Check your potential axle carefully and make sure the perch and kingpin bores are not worn, cracked, or out of round. While damage can usually be repaired by sleeving the bores, it is a costly procedure. Unless the axle is a coveted 1932 piece, it's likely a better choice to find an axle that has good bores to start with. If you're hunting axles at a swap meet, you can bring a good kingpin with you to give potential candidates a quick check on the kingpin bores. Visual inspection is done by sighting down the top of the axle to check for bends or twists. If it is just bent in one plane, the axle can be easily corrected, but a twist is a more difficult, time-consuming repair, especially if it is spread out across the whole axle rather than localized to one area. The axle in photo A is twisted across its entire length, over two spatial planes. Leave this one in the pile, as it would be hard to straighten out. The axle in photo B looks quite distorted, but it's just bent in one plane (front to back). A few minutes in the shop press and this one will be straight and ready to drop.We've picked our axle, a nice, straight one from the 1933-1936 period, so now we can pre-check the alignment to make sure we don't have to correct it during the drop. The axle is set up level front to rear and side to side, and spare kingpins are set in the ends to measure from. Andrew checks the kingpin inclination (KPI) angle since this measurement will determine the camber angle. He shoots for 0 degrees camber, as factory spec range is +1 to -0.5 degrees. By arranging our drop height shims higher or lower at the rear, we can correct potential KPI issues during the drop process. With a KPI reading of 7 degrees, we are dead-on to factory stock and won't have to adjust it at all.The caster is also checked, as we want a 0-degree reading on both sides here. The 2-degree angle reading matches the 2-degree perch angle, giving us a final 0-degree difference. Once again, we are within spec and are ready to roll.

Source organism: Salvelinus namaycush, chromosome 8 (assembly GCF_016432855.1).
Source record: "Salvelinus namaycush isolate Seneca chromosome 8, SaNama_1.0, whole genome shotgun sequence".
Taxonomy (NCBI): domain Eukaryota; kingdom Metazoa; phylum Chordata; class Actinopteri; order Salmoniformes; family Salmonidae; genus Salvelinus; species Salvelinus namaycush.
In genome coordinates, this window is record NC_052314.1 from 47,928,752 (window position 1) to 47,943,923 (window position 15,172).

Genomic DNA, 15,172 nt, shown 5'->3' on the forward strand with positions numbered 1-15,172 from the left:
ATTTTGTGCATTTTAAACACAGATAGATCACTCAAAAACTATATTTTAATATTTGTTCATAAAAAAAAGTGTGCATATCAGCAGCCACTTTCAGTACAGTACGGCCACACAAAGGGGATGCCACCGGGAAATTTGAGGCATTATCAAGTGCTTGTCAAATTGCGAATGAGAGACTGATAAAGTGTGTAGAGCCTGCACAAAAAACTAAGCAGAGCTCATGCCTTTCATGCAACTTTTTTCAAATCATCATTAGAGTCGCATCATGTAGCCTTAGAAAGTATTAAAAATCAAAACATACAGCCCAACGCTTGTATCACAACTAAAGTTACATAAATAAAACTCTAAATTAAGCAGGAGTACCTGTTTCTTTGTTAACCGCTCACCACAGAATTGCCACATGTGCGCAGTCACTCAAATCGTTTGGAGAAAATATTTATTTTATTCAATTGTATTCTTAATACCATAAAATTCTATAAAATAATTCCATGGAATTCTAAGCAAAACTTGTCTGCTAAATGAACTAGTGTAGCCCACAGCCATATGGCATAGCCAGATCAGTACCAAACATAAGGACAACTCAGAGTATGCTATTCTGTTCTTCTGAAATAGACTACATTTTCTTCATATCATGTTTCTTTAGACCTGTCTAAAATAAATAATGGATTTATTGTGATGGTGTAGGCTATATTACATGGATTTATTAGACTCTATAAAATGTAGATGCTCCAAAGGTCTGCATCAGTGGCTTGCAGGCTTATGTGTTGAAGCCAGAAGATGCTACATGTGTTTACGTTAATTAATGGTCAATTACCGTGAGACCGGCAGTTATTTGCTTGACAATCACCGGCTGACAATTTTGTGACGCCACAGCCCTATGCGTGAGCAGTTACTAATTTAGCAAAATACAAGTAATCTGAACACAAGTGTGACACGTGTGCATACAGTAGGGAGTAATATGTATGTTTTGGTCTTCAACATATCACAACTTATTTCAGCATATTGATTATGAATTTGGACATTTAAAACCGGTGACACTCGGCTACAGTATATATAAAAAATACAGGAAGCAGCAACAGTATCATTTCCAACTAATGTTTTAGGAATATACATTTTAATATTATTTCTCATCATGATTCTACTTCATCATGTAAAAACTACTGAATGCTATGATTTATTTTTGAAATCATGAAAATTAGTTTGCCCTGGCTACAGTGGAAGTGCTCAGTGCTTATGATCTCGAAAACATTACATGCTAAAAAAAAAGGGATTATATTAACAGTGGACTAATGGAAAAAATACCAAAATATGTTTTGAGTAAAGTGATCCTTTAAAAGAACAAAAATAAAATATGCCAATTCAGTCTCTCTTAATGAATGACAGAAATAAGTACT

Kohler's axle jig is built from heavy I-beam and thick-wall rectangular tubing. It fits into his shop press and can accommodate any early Ford passenger or half-ton pickup axle from 1928-1948. One side holds the axle end that is to be dropped and the other end has an upright track that a special-made carriage (that bolts through the perch bore) rides on. This system limits how far the axle can narrow during the drop process.Kohler uses a stock Ford solid kingpin to secure the end to be dropped. It is replaced about every 10 drops or so.Shims are stacked below the perch bore area until the desired drop height is achieved. Kohler uses a special piece that he turned on the lathe specifically to fit inside and over the surrounding perch bore to use as a pushing surface. This unique piece protects the axle top from potential damage from the ram post.This axle will be dropped 2 inches over stock, so shims are stacked under the perch bore until there are 2 inches of space below the axle.Since the axle's KPI measurement checked out, we want to maintain that angle and keep it consistent. Shims are stacked at the rear end of the jig under the carriage until the measurement is also 2 inches. We want the rear of the axle to come down exactly the same height as the front. This will keep the KPI the same as before it was dropped. By changing the number of shims at the back under this carriage, the KPI angle can be changed during the drop.The heating process is what allows Kohler to work the mass of these thick, forged axles into a dropped shape. It also has a great deal to do with the overall appearance of the finished product. There are no fixtures used to control the shape of the drops; Andrew simply focuses the heat in different areas during certain points of the drop process to control the shape. There is a bit of an art to this aspect of the job, and it's something that takes time to learn. Generally speaking, you want to heat the whole area between the perch and kingpin bore, keeping at least an inch away from the bores with the flame, as you don't want them to distort during the drop. You also don't want to overheat the axle, as this can cause cracks to form. It should always be kept cherry red to dull orange. Bright orange or yellow is too hot! Safety equipment is a must. Andrew is wearing torch glasses to protect his eyes. He also recommends safety goggles or glasses for the press operator.The area to be dropped is evenly heated on both sides. Andrew will make one pass across the top and bottom of the web with the torch and move to the other side, alternating this process to keep the area at a constant temperature.Matt starts to apply pressure slowly and carefully, allowing the press and heat to do all the work. He also has to keep a watchful eye on the carriage to make sure it comes down straight and evenly, seating properly on the shims below it.As the axle starts to come down, Andrew continues to heat it with the torch, moving from side to side, keeping it evenly heated.Matt continues to add pressure with the press. At several points during the drop, he will release pressure entirely and allow the axle to "slide" a bit as it narrows during the drop. This is a slow process; Andrew and Matt let the press and heat do the work, maintaining the heat and gently applying pressure as the axle gives way to the ram.